Many people consider getting their ears pierced at some point in their life whether it be their ear lobe(s) or another part of their ear(s). It’s only natural to contemplate the idea of adorning your ears with jewelry, even if you end up not getting a piercing at all. After all, it’s not only a form of beauty but a means of self-expression.

Something that may be holding you back from making the decision to follow through with the ear-piercing, however, is everything that will occur during and after the piercing. Will the ear-piercing be painful? What can you expect? What do the care and maintenance entail? These might be some of the questions running through your head.

So you’re not completely unfamiliar with everything that’s involved with getting an ear piercing, and so you can be sure getting your ear(s) pierced is right for you, the following information will be of great use to you.

Find a trustworthy piercer in your area.

One of the most important things anyone could do prior to getting their ears pierced is ensuring that their potential piercer is someone who can be trusted. Not only should they be licensed to provide piercings, but they also should utilize sterile, safe tools and have enough knowledge, training, and experience with piercing ears.

How do you know if a piercer is trustworthy? Apart from the direct word of mouth, it’s a good idea to attempt to find reviews online. Also, some professional piercers have public social media accounts dedicated to their career. The amount of following they’ve accumulated and the kinds of comments they have on their posts can help indicate their authority and likability.

Don’t overthink the process.

While many people are excited about getting their ears pierced, some of those people are frightened about the whole process. They often worry that it’ll be painful. Others might worry that there will be a lot of blood. Generally, it’s easy to start overthinking everything when you don’t know what to expect.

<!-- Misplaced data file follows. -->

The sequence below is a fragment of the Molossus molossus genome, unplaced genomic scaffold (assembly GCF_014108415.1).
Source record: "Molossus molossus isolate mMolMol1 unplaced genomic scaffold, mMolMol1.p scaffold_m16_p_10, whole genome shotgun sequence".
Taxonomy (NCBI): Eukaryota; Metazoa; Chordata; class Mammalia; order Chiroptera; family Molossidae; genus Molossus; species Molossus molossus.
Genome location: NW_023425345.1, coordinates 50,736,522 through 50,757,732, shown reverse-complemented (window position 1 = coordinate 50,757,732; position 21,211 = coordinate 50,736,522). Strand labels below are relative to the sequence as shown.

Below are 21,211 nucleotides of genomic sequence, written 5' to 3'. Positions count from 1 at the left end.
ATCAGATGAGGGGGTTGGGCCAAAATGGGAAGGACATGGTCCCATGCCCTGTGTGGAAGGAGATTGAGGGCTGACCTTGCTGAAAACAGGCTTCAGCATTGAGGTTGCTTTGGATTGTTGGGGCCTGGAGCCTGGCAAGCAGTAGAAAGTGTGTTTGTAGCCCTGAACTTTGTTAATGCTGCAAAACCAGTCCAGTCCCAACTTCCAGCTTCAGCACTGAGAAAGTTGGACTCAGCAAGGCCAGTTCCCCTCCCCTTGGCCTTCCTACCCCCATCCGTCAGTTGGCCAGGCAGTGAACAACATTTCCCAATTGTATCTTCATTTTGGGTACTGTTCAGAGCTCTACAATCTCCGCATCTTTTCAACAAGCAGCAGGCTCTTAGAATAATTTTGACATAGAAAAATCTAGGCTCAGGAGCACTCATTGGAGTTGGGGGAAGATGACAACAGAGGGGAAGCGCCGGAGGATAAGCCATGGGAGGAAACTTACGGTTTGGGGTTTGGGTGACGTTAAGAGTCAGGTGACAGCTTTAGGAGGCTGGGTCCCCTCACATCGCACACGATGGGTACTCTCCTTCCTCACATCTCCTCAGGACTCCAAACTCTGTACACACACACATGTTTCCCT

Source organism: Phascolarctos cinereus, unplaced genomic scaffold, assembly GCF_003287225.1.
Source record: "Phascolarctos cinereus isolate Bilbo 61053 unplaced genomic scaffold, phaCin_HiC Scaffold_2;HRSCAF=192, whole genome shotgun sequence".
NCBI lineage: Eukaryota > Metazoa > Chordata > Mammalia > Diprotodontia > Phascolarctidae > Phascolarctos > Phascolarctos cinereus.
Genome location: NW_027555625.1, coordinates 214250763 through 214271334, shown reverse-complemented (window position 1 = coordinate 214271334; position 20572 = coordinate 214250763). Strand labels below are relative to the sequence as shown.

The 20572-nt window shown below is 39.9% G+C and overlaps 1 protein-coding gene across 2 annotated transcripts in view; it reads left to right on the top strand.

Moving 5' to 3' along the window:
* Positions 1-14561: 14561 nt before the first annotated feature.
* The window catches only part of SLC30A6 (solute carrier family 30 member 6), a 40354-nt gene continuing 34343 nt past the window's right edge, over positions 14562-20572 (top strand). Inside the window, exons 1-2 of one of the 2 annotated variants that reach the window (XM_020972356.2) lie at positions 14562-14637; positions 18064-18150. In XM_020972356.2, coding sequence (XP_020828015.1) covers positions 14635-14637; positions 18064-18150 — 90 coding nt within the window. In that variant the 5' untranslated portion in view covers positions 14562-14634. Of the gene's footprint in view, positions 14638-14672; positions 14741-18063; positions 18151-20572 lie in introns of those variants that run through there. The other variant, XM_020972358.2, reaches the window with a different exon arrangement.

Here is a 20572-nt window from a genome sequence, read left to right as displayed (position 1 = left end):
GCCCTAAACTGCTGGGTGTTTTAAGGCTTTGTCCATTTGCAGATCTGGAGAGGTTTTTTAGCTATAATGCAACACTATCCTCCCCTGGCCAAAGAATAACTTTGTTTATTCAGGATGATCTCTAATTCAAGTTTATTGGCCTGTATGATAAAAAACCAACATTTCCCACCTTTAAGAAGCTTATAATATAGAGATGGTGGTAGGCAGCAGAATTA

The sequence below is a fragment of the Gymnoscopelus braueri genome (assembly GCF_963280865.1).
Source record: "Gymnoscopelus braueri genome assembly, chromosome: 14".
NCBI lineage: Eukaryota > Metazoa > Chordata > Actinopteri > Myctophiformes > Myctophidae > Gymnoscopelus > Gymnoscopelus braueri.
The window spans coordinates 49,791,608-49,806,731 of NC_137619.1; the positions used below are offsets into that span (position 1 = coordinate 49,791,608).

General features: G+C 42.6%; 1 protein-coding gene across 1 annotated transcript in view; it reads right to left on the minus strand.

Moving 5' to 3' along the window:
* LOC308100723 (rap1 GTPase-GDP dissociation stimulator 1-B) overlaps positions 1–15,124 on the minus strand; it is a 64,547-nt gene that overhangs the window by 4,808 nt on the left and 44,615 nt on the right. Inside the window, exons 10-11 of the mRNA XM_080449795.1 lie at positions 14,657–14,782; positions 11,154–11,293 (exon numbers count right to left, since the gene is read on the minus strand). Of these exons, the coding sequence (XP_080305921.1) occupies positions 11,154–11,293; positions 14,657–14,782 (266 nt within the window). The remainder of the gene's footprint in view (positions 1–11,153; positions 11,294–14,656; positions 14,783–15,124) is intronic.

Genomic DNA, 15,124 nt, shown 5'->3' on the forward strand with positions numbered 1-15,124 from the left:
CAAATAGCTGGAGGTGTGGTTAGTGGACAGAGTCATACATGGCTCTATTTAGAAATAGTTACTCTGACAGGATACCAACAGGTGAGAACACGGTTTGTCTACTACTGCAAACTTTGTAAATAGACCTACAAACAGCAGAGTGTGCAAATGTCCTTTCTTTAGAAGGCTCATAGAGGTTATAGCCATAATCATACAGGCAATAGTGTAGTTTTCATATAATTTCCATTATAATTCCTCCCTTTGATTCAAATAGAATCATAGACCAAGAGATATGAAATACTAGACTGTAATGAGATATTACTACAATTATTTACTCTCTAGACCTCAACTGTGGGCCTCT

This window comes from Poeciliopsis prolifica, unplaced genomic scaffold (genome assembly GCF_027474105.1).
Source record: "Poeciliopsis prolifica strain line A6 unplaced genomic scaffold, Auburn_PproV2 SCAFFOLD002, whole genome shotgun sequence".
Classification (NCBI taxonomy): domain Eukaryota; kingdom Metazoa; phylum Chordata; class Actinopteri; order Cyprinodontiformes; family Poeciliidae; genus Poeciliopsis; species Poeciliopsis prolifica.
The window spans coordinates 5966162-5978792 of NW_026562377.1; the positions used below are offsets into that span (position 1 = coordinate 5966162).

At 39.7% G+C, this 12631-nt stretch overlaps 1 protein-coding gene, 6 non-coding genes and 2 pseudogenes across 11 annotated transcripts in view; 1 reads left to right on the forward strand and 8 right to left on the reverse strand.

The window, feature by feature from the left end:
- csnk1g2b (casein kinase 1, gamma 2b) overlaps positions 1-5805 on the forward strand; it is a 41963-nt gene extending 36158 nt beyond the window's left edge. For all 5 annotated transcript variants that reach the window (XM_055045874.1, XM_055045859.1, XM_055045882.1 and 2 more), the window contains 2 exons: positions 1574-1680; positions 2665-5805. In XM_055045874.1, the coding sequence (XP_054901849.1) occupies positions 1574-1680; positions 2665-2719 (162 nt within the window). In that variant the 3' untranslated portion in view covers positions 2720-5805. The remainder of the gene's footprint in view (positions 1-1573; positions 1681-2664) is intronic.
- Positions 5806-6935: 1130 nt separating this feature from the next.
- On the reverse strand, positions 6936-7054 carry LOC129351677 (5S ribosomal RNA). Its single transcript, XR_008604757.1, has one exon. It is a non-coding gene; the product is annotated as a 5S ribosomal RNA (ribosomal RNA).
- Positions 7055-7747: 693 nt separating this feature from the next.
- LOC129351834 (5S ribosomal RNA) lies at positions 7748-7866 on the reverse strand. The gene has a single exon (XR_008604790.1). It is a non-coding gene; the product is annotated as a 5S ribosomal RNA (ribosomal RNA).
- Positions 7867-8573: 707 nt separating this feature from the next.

However, the important thing to remember is that the piercing(s) will be over before you know it. Depending on whether or not a piercing gun will be used and where the piercing(s) will be placed on the ear can help determine how painful the process might be. Nevertheless, the good news is that once your ears are pierced, the process is all finished.

Clean around your earrings with rubbing alcohol twice a day.

After getting your ears pierced, one of the most important things you must do is clean around your earrings with rubbing alcohol twice a day with a cotton pad or cotton swab. Clean around the edges of your earrings, front and back, to keep germs away from your fresh piercings as well as to help prevent scabbing.

As a word of caution, refrain from cleaning your piercings with anything other than what your piercer recommends. Hydrogen peroxide, hand or body soaps containing triclosan, and alcohol are big no-nos. Additionally, don’t clean around your earrings more than twice a day as too much cleaning can dry and kill healthy, new cells, and thus, slow down the healing process.

Be cautious when styling your hair.

Styling your hair with a fresh piercing or piercings typically isn’t a problem if you’re wearing studs. However, regardless of the type of earring(s) you’re wearing, there’s still a potential that they could get caught on a hairbrush, curling iron, flat iron, or other hair tools if you’re not cautious.

In the early stages, it’s especially imperative that you’re careful when doing your hair to not accidentally tug on the freshly-placed earring(s). The more recently you’ve gotten your ears pierced, the harder it will be to remember to be careful as you’re still adjusting to your piercing(s).

Although you might be tempted to simply take out your earring(s) as you wash or style your hair, for the first month and a half or so, you must leave your earring(s) in. In the meantime, you’ll get used to working around your earrings.

Clean any objects before putting up to your newly-pierced ears.

Everyday objects are filled with yucky bacteria. Yet, many of these objects are things we touch quite often. Worst of all, we may not properly clean these objects before use, thus, putting our health at risk. In the case of freshly-pierced ears, we must be careful. Dirty pillows and germy phones are two things that often get pressed right against our ears.